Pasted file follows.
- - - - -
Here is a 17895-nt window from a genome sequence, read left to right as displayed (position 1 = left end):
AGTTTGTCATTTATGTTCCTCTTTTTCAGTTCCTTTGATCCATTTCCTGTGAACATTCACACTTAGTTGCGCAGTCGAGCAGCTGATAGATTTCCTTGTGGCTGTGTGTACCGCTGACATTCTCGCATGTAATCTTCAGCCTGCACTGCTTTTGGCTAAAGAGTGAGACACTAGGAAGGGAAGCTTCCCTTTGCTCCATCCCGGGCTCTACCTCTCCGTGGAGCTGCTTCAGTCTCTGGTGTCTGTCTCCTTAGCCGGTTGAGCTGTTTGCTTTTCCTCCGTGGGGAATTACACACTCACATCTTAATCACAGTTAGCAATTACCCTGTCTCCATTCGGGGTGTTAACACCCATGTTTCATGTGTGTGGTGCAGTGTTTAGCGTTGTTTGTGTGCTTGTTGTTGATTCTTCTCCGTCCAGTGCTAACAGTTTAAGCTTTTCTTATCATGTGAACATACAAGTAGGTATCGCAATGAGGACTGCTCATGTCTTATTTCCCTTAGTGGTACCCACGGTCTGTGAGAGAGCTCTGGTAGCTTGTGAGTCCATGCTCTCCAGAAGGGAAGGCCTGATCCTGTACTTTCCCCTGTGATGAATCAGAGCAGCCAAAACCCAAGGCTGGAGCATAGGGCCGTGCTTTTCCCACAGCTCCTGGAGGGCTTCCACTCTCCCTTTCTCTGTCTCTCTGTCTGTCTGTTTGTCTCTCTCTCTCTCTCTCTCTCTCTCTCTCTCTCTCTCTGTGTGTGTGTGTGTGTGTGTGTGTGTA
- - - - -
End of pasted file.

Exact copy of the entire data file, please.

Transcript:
Here is a 17895-nt window from a genome sequence, read left to right as displayed (position 1 = left end):
AGTTTGTCATTTATGTTCCTCTTTTTCAGTTCCTTTGATCCATTTCCTGTGAACATTCACACTTAGTTGCGCAGTCGAGCAGCTGATAGATTTCCTTGTGGCTGTGTGTACCGCTGACATTCTCGCATGTAATCTTCAGCCTGCACTGCTTTTGGCTAAAGAGTGAGACACTAGGAAGGGAAGCTTCCCTTTGCTCCATCCCGGGCTCTACCTCTCCGTGGAGCTGCTTCAGTCTCTGGTGTCTGTCTCCTTAGCCGGTTGAGCTGTTTGCTTTTCCTCCGTGGGGAATTACACACTCACATCTTAATCACAGTTAGCAATTACCCTGTCTCCATTCGGGGTGTTAACACCCATGTTTCATGTGTGTGGTGCAGTGTTTAGCGTTGTTTGTGTGCTTGTTGTTGATTCTTCTCCGTCCAGTGCTAACAGTTTAAGCTTTTCTTATCATGTGAACATACAAGTAGGTATCGCAATGAGGACTGCTCATGTCTTATTTCCCTTAGTGGTACCCACGGTCTGTGAGAGAGCTCTGGTAGCTTGTGAGTCCATGCTCTCCAGAAGGGAAGGCCTGATCCTGTACTTTCCCCTGTGATGAATCAGAGCAGCCAAAACCCAAGGCTGGAGCATAGGGCCGTGCTTTTCCCACAGCTCCTGGAGGGCTTCCACTCTCCCTTTCTCTGTCTCTCTGTCTGTCTGTTTGTCTCTCTCTCTCTCTCTCTCTCTCTCTCTCTCTCTCTCTGTGTGTGTGTGTGTGTGTGTGTGTGTA